House of Representatives Speech- Isaacs Electorate: Building the Education Revolution Program

The Rudd government’s education revolution is ensuring that local students in our community in my electorate of Isaacs have better facilities, higher standards of teaching and greater opportunities to excel at school. The announcement last week that a trades training centre will be established in Frankston is another example of the difference that the education revolution is making in communities locally and across the country. The trades training centre is to be known as the Frankston School and TAFE Alliance for Regional Training, or Frankston START, which will be owned and managed by 13 government, independent and Catholic secondary schools in our area.

The Rudd government’s education revolution is ensuring that local students in our community in my electorate of Isaacs have better facilities, higher standards of teaching and greater opportunities to excel at school. The announcement last week that a trades training centre will be established in Frankston is another example of the difference that the education revolution is making in communities locally and across the country. The trades training centre is to be known as the Frankston School and TAFE Alliance for Regional Training, or Frankston START, which will be owned and managed by 13 government, independent and Catholic secondary schools in our area.

It is a wonderful use of the Trades Training Centres in Schools Program to put together this group of local schools in south-east Melbourne including one in my electorate, Carrum Downs Secondary College, and one, Patterson River Secondary College, which is attended by very many students who live in my electorate.

The purpose of the Trades Training Centres in Schools Program is to help young people become equipped with the skills they need to participate in the workforce of tomorrow. The new centre in Frankston will provide all local students with opportunities to gain qualifications in construction, hospitality and hairdressing trades, while continuing their high school studies.

That these schools have chosen to cluster together is also a great example of local government, Catholic and independent schools working together to provide the best outcomes for their students. The funding of this project is up to $20 million and that will allow the schools, in collaboration with Chisholm TAFE, to construct and equip a new facility at the Frankston campus of the Chisholm institute.

After the announcement, I spoke to Maree Vinocuroff, principal of Patterson River Secondary College, who was thrilled at the funding and the opportunities that Frankston students will have as a result of this project. Patterson River Secondary College is the lead school on the project and coordinated the application. As Ken McKay, the assistant principal at Patterson River Secondary College and the coordinator of the application has pointed out, ‘the courses provided by the centre have been targeted to meet skills shortfalls’.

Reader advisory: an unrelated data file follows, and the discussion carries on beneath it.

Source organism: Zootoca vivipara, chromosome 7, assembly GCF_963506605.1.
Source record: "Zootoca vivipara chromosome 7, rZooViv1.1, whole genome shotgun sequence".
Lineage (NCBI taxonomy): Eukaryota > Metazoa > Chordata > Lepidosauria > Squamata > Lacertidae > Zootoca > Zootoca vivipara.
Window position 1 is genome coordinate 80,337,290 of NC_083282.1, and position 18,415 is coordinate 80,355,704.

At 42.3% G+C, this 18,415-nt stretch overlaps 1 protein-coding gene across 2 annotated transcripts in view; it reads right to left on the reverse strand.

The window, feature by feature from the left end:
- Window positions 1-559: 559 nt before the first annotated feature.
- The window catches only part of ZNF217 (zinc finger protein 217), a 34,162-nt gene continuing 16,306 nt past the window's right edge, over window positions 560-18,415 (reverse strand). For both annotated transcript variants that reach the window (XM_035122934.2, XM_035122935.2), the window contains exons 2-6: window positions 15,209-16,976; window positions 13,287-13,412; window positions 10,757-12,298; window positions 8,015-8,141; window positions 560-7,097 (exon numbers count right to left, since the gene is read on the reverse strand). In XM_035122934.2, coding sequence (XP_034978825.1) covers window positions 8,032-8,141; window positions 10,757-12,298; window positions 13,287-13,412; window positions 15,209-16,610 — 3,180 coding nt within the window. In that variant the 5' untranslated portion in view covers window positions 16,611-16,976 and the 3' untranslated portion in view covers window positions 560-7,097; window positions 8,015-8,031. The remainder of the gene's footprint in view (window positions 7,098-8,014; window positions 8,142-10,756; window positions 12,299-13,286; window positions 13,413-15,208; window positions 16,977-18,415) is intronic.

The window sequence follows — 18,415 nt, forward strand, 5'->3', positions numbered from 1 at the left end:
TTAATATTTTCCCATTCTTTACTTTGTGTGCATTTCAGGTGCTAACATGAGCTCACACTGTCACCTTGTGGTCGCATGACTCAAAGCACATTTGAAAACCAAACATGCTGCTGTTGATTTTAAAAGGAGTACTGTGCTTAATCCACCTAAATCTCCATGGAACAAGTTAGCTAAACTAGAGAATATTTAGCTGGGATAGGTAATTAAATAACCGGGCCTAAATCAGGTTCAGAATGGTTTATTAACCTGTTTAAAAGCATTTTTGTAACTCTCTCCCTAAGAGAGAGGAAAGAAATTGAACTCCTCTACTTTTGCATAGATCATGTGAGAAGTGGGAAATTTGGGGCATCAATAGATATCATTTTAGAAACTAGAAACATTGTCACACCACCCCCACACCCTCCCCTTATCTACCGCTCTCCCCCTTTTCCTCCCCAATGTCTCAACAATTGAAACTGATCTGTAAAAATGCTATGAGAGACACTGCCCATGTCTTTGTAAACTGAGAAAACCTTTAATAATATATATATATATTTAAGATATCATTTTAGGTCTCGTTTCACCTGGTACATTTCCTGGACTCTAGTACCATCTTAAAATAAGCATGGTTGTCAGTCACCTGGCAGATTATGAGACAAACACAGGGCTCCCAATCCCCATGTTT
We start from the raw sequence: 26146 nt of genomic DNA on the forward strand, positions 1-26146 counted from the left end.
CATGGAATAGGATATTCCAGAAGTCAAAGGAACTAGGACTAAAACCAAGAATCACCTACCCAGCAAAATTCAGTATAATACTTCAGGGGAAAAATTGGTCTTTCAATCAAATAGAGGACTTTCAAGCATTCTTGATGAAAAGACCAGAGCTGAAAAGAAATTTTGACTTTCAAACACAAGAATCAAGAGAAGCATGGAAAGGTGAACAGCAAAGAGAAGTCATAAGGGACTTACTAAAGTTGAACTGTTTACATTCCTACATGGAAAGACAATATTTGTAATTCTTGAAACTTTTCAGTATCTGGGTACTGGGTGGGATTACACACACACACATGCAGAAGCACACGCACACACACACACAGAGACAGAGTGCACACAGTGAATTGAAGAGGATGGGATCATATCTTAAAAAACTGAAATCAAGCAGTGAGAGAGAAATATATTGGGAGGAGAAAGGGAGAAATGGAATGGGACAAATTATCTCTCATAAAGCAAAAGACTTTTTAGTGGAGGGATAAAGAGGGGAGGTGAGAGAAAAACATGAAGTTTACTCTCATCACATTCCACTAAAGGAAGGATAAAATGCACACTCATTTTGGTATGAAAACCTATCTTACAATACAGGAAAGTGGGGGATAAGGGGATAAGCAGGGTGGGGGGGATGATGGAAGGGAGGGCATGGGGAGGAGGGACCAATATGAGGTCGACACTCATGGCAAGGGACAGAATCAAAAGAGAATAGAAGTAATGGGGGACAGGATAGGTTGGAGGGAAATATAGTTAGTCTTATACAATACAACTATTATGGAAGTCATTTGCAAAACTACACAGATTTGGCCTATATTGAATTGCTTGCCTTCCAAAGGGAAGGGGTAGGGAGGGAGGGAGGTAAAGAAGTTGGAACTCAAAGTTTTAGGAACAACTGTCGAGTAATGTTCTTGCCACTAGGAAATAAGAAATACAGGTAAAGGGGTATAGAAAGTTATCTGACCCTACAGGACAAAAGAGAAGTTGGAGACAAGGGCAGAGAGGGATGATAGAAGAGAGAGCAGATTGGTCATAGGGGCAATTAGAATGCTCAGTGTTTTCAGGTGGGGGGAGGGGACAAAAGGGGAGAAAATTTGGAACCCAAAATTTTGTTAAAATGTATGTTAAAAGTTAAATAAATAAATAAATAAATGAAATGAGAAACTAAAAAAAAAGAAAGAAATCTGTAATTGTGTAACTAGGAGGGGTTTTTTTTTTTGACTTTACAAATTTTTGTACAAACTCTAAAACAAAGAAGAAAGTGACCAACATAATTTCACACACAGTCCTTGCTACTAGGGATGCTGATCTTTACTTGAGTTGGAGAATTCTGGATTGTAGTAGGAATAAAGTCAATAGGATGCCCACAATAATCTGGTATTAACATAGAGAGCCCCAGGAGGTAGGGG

It is critical to have trades training as a pathway in secondary schools. It is important because it is what many students want, it is important because it will help to lift year 12 retention rates and it is important because it is helping to align the demand and supply of much needed skills in the future.

While I am mentioning Patterson River Secondary College, I would also like to mention the eight very talented students from that school who performed at local seniors morning teas that I hosted in October at the Chelsea RSL. The students, Erin Morrissey and Kyra Collins, Hannah Littler, Alana Swallow, Nathan Darma, Rosalie Felburg, Louise Richards and Briana Vines were accomplished and professional and great representatives of their college, as was Astrid Smith who assisted.

I also want to mention how pleased I was to see that the member for Dunkley was so emphatic in his praise of this government’s initiatives. The honourable member even claimed it as a re-election promise of his, which is certainly an interesting take on what was a Rudd government program and a Labor Party commitment at the last election.

The Liberal Party’s policy at the last election was in fact to continue the failed Australian technical colleges model and to extend it to south-east Melbourne, despite the fact that, unlike the trade training centres, the model was completely disconnected from state and Catholic education systems.This welcoming by the member for Dunkley places him in stark contrast with the shadow minister, who regularly stands up in in this place and denigrates the largest school modernisation program ever undertaken in this country, who opposes the massive investment that has been made in putting computers in every secondary school and who will otherwise take every opportunity to undermine the Rudd government’s work on improving our schools for all students.

The Rudd government’s trade training centres initiative has been warmly welcomed in my electorate and in the neighbouring electorate of Dunkley, which is centred on Frankston. I am pleased to say that Carrum Downs Secondary College, which is a new school in my electorate—it had its first year 7 in 2004 and its first year 12 is this year—is a great new school and the trade training centre which it is now participating in, although based in Frankston, will be an excellent adjunct to the already full program offered by the Carrum Downs Secondary College. I commend the very energetic principal of Carrum Downs Secondary College who has led the school in its initial years, David Roycroft, for the wonderful job he has done in establishing a very large secondary college to serve the community of Carrum Downs. I wish him and all students well in this year 12.